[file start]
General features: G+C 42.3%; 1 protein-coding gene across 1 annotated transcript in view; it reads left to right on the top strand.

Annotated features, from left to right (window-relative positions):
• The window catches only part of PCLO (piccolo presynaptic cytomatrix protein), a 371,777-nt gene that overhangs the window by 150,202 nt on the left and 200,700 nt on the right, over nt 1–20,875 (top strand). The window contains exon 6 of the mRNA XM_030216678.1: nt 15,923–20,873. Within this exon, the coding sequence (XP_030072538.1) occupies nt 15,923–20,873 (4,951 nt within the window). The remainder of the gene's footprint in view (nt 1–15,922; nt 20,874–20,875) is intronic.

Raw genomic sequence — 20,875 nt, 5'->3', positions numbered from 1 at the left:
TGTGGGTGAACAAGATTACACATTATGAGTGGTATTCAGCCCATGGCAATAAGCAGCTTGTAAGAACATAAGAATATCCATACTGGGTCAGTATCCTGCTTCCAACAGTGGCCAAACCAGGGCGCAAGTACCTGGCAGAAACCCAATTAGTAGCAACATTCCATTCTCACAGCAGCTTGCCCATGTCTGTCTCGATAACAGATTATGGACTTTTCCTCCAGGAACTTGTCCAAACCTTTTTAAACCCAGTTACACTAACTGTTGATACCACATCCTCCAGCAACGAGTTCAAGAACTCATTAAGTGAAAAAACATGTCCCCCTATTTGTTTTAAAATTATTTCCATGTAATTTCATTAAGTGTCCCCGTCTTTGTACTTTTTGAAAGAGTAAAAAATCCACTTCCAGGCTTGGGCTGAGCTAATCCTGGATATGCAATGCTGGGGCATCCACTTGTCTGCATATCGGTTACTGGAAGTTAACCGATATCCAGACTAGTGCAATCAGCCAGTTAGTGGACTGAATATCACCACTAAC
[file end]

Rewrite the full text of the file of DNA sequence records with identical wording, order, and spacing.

General features: G+C 42.3%; 1 protein-coding gene across 1 annotated transcript in view; it reads left to right on the top strand.

Annotated features, from left to right (window-relative positions):
• The window catches only part of PCLO (piccolo presynaptic cytomatrix protein), a 371,777-nt gene that overhangs the window by 150,202 nt on the left and 200,700 nt on the right, over nt 1–20,875 (top strand). The window contains exon 6 of the mRNA XM_030216678.1: nt 15,923–20,873. Within this exon, the coding sequence (XP_030072538.1) occupies nt 15,923–20,873 (4,951 nt within the window). The remainder of the gene's footprint in view (nt 1–15,922; nt 20,874–20,875) is intronic.

Raw genomic sequence — 20,875 nt, 5'->3', positions numbered from 1 at the left:
TGTGGGTGAACAAGATTACACATTATGAGTGGTATTCAGCCCATGGCAATAAGCAGCTTGTAAGAACATAAGAATATCCATACTGGGTCAGTATCCTGCTTCCAACAGTGGCCAAACCAGGGCGCAAGTACCTGGCAGAAACCCAATTAGTAGCAACATTCCATTCTCACAGCAGCTTGCCCATGTCTGTCTCGATAACAGATTATGGACTTTTCCTCCAGGAACTTGTCCAAACCTTTTTAAACCCAGTTACACTAACTGTTGATACCACATCCTCCAGCAACGAGTTCAAGAACTCATTAAGTGAAAAAACATGTCCCCCTATTTGTTTTAAAATTATTTCCATGTAATTTCATTAAGTGTCCCCGTCTTTGTACTTTTTGAAAGAGTAAAAAATCCACTTCCAGGCTTGGGCTGAGCTAATCCTGGATATGCAATGCTGGGGCATCCACTTGTCTGCATATCGGTTACTGGAAGTTAACCGATATCCAGACTAGTGCAATCAGCCAGTTAGTGGACTGAATATCACCACTAAC